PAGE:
Presentation on theme: "Defending dignity. Fighting poverty. Social Accountability Strengthening accountability relationships from the bottom up."— Presentation transcript:
Defending dignity. Fighting poverty. Social Accountability Strengthening accountability relationships from the bottom up
Defending dignity. Fighting poverty. What is social accountability? How does it differ from accountability? Accountability… for what? by whom? to whom? how? when? and on what basis? Accountability – describes a principal-agent relationship between two actors where agent A is accountable and has to explain and justify his or her actions to principal B, at the risk of sanction if the explanation is found lacking Accountability involves answerability and enforceability Many ‘accountabilities’ - ‘upward’ and ‘downward’ In relation to government accountability – vertical accountability (elections); and horizontal accountability (institutional checks and balances – supreme audit institutions, parliaments, courts, and government procedures) Accountability instruments can be ‘ex-post’ (after the fact) or ‘ex-ante’ (before the fact) - what is ‘the fact’? “Accountability is all about delivering on a promise.”
Defending dignity. Fighting poverty. What is Social Accountability : an approach towards building accountability that relies on civic engagement civil society organizations participate directly in demanding accountability Civic engagement Demand driven Bottom up Process not tool!
Defending dignity. Fighting poverty. This is Social accountability Citizens working together to ensure their governments are meeting their community’s needs and managing their resources effectively and transparently. This new approach to citizens’ action actually involves systematic analysis and intelligent use of data: is about getting and using critical information about budget, expenditures, corruption, performances etc. in a way that can generate sound evidences of poor governance.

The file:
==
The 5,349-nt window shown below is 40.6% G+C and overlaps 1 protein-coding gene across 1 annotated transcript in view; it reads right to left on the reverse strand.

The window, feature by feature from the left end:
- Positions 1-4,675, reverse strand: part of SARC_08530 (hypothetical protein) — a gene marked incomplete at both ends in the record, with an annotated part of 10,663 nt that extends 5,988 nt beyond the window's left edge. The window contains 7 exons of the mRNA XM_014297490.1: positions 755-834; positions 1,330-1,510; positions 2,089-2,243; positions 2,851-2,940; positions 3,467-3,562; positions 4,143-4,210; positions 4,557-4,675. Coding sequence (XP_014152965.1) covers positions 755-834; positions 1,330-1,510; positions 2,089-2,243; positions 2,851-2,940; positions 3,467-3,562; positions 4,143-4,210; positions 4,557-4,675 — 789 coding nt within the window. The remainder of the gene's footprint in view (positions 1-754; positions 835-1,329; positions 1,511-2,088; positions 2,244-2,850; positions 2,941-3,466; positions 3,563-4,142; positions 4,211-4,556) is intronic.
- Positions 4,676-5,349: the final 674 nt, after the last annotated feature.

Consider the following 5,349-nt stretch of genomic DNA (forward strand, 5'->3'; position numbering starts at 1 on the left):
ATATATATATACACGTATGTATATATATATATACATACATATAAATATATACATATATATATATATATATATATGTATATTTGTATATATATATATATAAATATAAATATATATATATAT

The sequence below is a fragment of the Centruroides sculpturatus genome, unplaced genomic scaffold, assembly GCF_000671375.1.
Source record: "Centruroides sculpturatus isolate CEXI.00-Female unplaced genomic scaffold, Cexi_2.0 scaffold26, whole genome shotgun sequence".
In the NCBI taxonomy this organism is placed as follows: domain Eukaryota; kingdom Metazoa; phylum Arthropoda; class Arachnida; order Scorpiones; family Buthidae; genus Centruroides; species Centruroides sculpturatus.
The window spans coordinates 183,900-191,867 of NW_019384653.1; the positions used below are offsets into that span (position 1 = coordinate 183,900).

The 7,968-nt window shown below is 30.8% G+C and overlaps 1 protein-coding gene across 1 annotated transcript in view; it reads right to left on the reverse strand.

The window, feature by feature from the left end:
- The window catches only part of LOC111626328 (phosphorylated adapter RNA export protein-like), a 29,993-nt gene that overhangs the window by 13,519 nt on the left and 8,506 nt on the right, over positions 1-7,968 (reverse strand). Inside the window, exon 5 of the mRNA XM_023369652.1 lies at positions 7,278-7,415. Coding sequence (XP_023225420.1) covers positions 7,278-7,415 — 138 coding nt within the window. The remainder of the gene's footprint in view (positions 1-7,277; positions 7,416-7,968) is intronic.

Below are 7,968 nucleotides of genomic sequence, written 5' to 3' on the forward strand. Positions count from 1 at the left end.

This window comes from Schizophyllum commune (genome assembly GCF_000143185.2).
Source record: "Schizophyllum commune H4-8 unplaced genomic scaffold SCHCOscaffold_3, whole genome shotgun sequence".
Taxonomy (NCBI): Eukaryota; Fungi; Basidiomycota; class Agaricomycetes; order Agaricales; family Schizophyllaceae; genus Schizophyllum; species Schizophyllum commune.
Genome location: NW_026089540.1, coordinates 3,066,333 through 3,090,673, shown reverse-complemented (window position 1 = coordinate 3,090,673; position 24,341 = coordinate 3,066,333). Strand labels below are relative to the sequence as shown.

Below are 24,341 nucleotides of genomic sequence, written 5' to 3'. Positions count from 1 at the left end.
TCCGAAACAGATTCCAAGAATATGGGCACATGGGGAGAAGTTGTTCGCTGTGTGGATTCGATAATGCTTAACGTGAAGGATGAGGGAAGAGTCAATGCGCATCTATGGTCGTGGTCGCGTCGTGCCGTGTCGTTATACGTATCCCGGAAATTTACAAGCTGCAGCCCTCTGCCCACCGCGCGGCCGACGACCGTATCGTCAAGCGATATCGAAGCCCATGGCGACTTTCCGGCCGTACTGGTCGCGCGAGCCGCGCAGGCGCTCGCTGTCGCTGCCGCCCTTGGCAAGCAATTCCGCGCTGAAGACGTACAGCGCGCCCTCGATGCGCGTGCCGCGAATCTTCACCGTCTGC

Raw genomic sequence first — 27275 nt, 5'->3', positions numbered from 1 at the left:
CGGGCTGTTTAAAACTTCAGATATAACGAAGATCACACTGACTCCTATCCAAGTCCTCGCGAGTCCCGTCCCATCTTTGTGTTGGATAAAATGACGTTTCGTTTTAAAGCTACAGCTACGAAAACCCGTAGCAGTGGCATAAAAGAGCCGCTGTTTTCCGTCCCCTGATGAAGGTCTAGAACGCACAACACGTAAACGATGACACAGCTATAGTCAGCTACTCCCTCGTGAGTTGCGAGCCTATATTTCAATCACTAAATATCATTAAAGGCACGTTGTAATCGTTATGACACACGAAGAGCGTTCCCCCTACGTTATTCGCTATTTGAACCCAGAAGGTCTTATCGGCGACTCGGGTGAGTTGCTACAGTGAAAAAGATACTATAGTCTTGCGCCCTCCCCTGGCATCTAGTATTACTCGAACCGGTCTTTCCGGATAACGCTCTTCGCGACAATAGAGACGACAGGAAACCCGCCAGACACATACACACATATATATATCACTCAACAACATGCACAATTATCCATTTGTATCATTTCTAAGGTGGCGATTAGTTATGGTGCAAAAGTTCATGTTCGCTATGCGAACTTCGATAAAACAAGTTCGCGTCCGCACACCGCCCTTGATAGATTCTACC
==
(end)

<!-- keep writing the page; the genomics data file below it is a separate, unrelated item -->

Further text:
Defending dignity. Fighting poverty. Why is ‘social accountability’ important for poor people/women? Poor/women/youth often have no access to vertical accountability instruments Corruption, capture, and clientelism cause for most horizontal government accountability instruments to fail even in well intentioned states Institutional biases (language, cultural attitudes, norms) also work against children Citizens do not enjoy de jure accountability over their governments. Service delivers are contractually accountable to managers; and respect de facto accountability of donors
Defending dignity. Fighting poverty. 1.Better governance 2.Better (pro-poor) policies and programmes 3.Empowerment Why do it?
Defending dignity. Fighting poverty. What has social accountability resulted in? Among citizens: Increased awareness of and interest in citizens’ roles in more accountable governance Increased capacities to engage in accountability work Increased accountability engagements with government Coalitions and networks strengthened Increased partnerships with media Among governments: Increased recognition of the value of contributions of citizens and CSOs and the need to involve them in governance processes Increased responses to citizen demands Reform of systems and procedures of government Introduction of corrective actions
Defending dignity. Fighting poverty. CS often not recognised by the state as an accountability actor Criticism of government as ground for harassment/violence Absence of basic freedoms (information, association, expression, etc.) A certain level of technical skills are required (elite capture?) Frontline providers are only partially responsible Confrontational nature raises the issue of conflict sensitivity Challenges
Defending dignity. Fighting poverty. The Community Score Card (CSC) Participatory Budgeting Independent Budget Analysis The Public Expenditure Tracking Survey (PETS) Social Audit Public hearings Citizen Report Cards (CRCs) Information Campaigns Community radio A Citizen's charter Social Accountability tools